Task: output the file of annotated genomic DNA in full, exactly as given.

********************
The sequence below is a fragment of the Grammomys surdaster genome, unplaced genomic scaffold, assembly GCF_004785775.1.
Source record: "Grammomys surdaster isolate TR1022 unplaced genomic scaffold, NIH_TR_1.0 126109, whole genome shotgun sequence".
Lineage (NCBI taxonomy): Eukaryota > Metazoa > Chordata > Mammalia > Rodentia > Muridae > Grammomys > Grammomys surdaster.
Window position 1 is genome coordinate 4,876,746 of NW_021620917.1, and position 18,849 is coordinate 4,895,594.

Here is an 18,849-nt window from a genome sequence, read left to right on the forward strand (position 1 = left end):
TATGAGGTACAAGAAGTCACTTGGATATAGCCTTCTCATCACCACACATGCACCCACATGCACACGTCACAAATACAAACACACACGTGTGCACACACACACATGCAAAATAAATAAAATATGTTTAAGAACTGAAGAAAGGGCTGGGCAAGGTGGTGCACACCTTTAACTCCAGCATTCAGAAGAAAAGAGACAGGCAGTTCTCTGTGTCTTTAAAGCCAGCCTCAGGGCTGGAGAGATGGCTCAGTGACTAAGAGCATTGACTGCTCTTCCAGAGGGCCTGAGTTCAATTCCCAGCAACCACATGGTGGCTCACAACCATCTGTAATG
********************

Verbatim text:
The sequence below is a fragment of the Grammomys surdaster genome, unplaced genomic scaffold, assembly GCF_004785775.1.
Source record: "Grammomys surdaster isolate TR1022 unplaced genomic scaffold, NIH_TR_1.0 126109, whole genome shotgun sequence".
Lineage (NCBI taxonomy): Eukaryota > Metazoa > Chordata > Mammalia > Rodentia > Muridae > Grammomys > Grammomys surdaster.
Window position 1 is genome coordinate 4,876,746 of NW_021620917.1, and position 18,849 is coordinate 4,895,594.

Here is an 18,849-nt window from a genome sequence, read left to right on the forward strand (position 1 = left end):
TATGAGGTACAAGAAGTCACTTGGATATAGCCTTCTCATCACCACACATGCACCCACATGCACACGTCACAAATACAAACACACACGTGTGCACACACACACATGCAAAATAAATAAAATATGTTTAAGAACTGAAGAAAGGGCTGGGCAAGGTGGTGCACACCTTTAACTCCAGCATTCAGAAGAAAAGAGACAGGCAGTTCTCTGTGTCTTTAAAGCCAGCCTCAGGGCTGGAGAGATGGCTCAGTGACTAAGAGCATTGACTGCTCTTCCAGAGGGCCTGAGTTCAATTCCCAGCAACCACATGGTGGCTCACAACCATCTGTAATG